- It's a good idea to delete inactive accounts after 3 years (unless you need the data to perform a contract)
- If you import a contacts file to invite your user's friend, it's best if you delete it right away
You should provide your users a way to extract their data from your company in one way or another, which would allow other companies to create an importer and work with your data.
Please note however that this only applies to the data provided by your user and not to the data that you produced afterwards.
Tinder exports are a pretty good example: you'll see your profile, description and all the messages you sent but you won't see your hotness score nor the messages you received.
Basically everything stated above was already in place one way or the other. GDPR just provides explicit instructions on what should be done and also levels up the sanctions for people not complying.
One thing that seems obvious afterwards but that didn't cross anybody's mind before is that you need to keep track of all your data processes in order to know everything that you do and inform your users about the use you have of their data. How do you know, even for yourself, what happens to the data if you don't have a central register for it?
Well GDPR now makes it clear. You have to keep track of everything, in a single file. To that usage, I drafted a YAML template that I include in every repository I work on. The idea is that with each pull request, the process is to analyze the new data flows and make sure they are present in the register. This is a good way to keep it up to date while also dealing with reasonable amounts of code to analyze.
There is no tooling yet but the idea of making it a YAML file is obviously to have a register "collector" that will be able to poll and merge all register files in all repositories. In my company we group repositories by client, that would be a good way to automatically provide to this client the documentation of their GDPR processes.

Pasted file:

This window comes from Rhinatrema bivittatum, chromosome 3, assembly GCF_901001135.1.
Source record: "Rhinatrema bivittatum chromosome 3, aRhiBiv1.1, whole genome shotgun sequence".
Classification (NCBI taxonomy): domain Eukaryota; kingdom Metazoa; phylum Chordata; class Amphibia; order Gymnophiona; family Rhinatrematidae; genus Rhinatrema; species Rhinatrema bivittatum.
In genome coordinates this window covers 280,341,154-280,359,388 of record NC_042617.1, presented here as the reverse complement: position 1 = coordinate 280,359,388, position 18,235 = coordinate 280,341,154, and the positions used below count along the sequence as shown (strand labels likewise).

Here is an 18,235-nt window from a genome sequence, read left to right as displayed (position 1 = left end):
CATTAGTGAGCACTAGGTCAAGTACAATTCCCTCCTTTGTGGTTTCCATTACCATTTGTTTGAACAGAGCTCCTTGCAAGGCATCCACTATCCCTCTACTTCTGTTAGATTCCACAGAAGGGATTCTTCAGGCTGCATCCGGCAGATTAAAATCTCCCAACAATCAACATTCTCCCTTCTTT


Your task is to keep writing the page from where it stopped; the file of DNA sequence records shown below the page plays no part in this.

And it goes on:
Compliance is required by the European Union to protect its citizens. It means that any company in the world dealing with European citizens or operating in Europe must comply with GDPR.
This is important for European companies which import services from outside. By example if you buy a service from an US company (which as a tech company you always end up doing) you need to make sure that they are GDPR-compliant. Otherwise you don't have to right to export data to them.
In the end, GDPR is more about accountability than a really deep change. We've been through the most important aspects of GDPR and this post is certainly not exhaustive. However I believe that this is already a better understanding that what you can find in the wild.
Let's keep things simple with a checklist:
- Make sure that you have a register for your processes, that is a documentation of all data processes and their justification
- If some of those justifications are based on user consent, make sure that you ask for it and that you can prove it
- Include in your UI a way for users to delete all their data (and routinely check it)
- Also include a way to do a JSON dump of all user-produced data
- Make sure that data which is not useful anymore is correctly deleted
- Make sure that all exported data goes either to an European company or a company stating that they are GDPR-compliant
- And please, please, stop asking for bullshit consent about required cookies and a zillion undocumented advertisement cookies
Once you do this, you'll be a lot further away from a
Max(4% * revenue, 20 millions) fine and 5 years of jail time.